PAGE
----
He added that filing a lawsuit has become a very clear and straightforward process.

After opening the case file the court will schedule three hearings. The court only permits defendants’ one instance of absence and gives a maximum of four hearings for each case. In addition, the ministry has offered a number of e-services to facilitate legal processes.

Al-Fakhry said: “The Personal Status Court does not have a charter for most of its cases, but the court’s judges have set fixed alimony amounts depending on the cases presented.

“The criteria for defining alimony amounts are the income of the husband, the amount of residence or car rent he has to pay, family expenses, number of wives and children.”

Al-Fakhry stressed on the importance of having a legal charter for child custody and alimony cases to accommodate rising living expenses and eliminate forgery of documents.

He said: “If the husband refused to oblige with the executive judge’s ruling, the judge has the authority to cut the husband’s salary by contacting his employer or the Saudi Arabian Monetary Agency directly. “Every woman should know that she has the right to file a lawsuit if her husband or guardian is not providing her with her alimony.”



Malay Girls under Investigation for “Shaming Islam”

21 Jan, 2015

WASHINGTON – The BCC reports that a video of a Korean pop band embracing teenage girls in Malaysia has attracted heavy criticism. The video shows several girls, giggling and sometimes hesitant, acting out scenes from Korean dramas with different members of the band, all of which end in friendly hugs.

A band member also kisses one girl on the top of her head.

International reports are that four Malay girls, who re-enacted scenes from drama “The Heirs” with members of B1A4, will be investigated by JAWI (Federal Territories Islamic Department). The president of JAWI stated that the girls in the video were “inappropriate” and going against the teachings of Islam by “[disturbing] the sensitivities of Muslims in [Malaysia].”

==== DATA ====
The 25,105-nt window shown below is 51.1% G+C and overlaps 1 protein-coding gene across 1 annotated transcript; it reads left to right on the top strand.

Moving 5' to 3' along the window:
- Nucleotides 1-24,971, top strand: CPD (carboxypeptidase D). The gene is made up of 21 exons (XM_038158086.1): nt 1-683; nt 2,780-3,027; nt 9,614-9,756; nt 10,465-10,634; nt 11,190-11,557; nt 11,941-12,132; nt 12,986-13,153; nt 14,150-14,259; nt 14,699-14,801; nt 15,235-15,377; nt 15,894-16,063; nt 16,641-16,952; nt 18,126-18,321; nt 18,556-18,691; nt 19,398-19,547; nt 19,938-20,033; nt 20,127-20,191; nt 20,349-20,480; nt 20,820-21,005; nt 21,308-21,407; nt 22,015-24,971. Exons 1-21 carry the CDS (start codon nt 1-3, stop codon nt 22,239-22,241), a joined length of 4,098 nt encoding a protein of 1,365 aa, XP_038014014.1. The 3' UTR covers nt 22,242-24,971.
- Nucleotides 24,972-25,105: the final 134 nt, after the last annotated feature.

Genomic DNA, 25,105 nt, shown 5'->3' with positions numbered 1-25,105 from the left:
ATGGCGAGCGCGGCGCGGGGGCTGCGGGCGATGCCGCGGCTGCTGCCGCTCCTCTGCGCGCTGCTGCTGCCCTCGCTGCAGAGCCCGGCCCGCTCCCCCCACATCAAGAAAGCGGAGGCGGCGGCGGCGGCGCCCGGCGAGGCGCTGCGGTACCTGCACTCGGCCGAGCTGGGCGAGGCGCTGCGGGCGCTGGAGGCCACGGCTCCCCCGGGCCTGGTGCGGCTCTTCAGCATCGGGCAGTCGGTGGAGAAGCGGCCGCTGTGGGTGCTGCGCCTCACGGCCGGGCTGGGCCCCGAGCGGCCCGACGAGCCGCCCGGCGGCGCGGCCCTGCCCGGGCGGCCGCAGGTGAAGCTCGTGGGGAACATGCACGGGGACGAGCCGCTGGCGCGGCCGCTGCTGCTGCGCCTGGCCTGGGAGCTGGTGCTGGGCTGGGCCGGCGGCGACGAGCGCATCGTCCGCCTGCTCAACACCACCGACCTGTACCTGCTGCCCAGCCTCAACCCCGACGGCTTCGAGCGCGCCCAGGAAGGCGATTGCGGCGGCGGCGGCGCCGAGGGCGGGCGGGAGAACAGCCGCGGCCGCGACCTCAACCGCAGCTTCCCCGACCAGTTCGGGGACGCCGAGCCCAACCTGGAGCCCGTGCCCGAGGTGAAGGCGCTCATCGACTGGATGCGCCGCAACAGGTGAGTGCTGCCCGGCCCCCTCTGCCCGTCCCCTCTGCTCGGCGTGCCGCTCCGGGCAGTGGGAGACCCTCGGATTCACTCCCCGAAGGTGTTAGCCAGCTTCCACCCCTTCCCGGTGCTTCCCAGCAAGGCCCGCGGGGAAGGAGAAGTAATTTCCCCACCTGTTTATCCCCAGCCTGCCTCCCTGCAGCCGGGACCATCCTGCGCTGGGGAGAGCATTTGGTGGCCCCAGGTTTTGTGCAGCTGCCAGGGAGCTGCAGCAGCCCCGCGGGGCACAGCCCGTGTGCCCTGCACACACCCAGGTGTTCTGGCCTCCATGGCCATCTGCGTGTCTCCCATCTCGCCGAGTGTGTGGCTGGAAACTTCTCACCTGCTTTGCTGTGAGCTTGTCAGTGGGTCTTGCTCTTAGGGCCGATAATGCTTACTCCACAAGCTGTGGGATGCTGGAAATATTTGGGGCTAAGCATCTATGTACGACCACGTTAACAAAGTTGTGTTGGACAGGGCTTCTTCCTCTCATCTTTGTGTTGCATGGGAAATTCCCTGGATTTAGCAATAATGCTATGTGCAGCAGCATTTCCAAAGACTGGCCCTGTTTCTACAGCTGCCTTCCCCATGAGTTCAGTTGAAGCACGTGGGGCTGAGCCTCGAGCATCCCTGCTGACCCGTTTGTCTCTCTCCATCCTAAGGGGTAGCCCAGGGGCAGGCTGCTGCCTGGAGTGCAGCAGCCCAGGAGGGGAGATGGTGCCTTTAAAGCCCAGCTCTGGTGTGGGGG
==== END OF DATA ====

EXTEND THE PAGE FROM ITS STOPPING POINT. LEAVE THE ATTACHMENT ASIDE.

JAWI says the girls should come to the office and that if the girls do not comply, they are to arrest the girls in question, who may be imprisoned for up to six months and/or be fined with up to 1,000 RM.

Sukan Star TV reported the happenings by uploading a video that was titled “Malay Girls Molested on Stage By K-pop Men Last Night.” Some Malay netizens are mocking K-pop, while others are calling the girls “indecent” and to be “shaming Islam”. Comments on social media include ridiculous statements that the girls “acted like prostitutes,” that the girls would “sleep in the same bed” with K-pop singers given the chance and still others saying that JAWI should arrest the girls, and the parents.

After the video was dispersed all over the internet through various social networking websites,  The most popular comment in one of the articles says that the commenter wishes JAWI would arrest not only the girls, but “all the responsible parents of the girls,” as well.

Islamic authorities for Kuala Lumpur, where the meeting took place, have said they will investigate the incident for possible violations of Sharia law.



Pak Judge sends alleged Lal Masjid detainee to women’s shelter

 Jan 21, 2015

ISLAMABAD: A sessions court on Tuesday sent twenty-six year old Uzma Quyyum, who is allegedly detained at Jamia Hafsa, the women’s seminary at Lal Masjid, to Darul Aman (women’s shelter). She will be produced before the court in one week when her final statement will be recorded.

High Court advocate Mohammad Haider Imtiaz who is representing Uzma Quyyum’s father told Dawn that the hearing began at around 10:15am. As soon as the hearing began, Uzma told the sessions judge Nazir Ahmed Gujana that she wanted to talk to him in private.

The judge ordered Uzma’s family, lawyers and the men and women from Jamia Hafsa to leave the courtroom,” Haider Imtiaz said.

“Fifteen minutes later, the judge called us inside and said that he will hear the case as soon as the day’s cause list was exhausted,” he said.

Advocate Haider Imtiaz said that at 12:30pm, the judge decided to resume the hearing.

He asked Uzma about her plans, to which she responded that she has devoted her life to Islam and does not want to return home to her family.

“The judge tried to convince Uzma to return to her family and said that she should serve her parents because Islam teaches us to do so,” he said.

Her statement will be recorded in court in one week

Mr Quyyum, Uzma’s father, told the court that he will not force Uzma to marry her fiancé and will not have any objection if she chooses to marry someone else.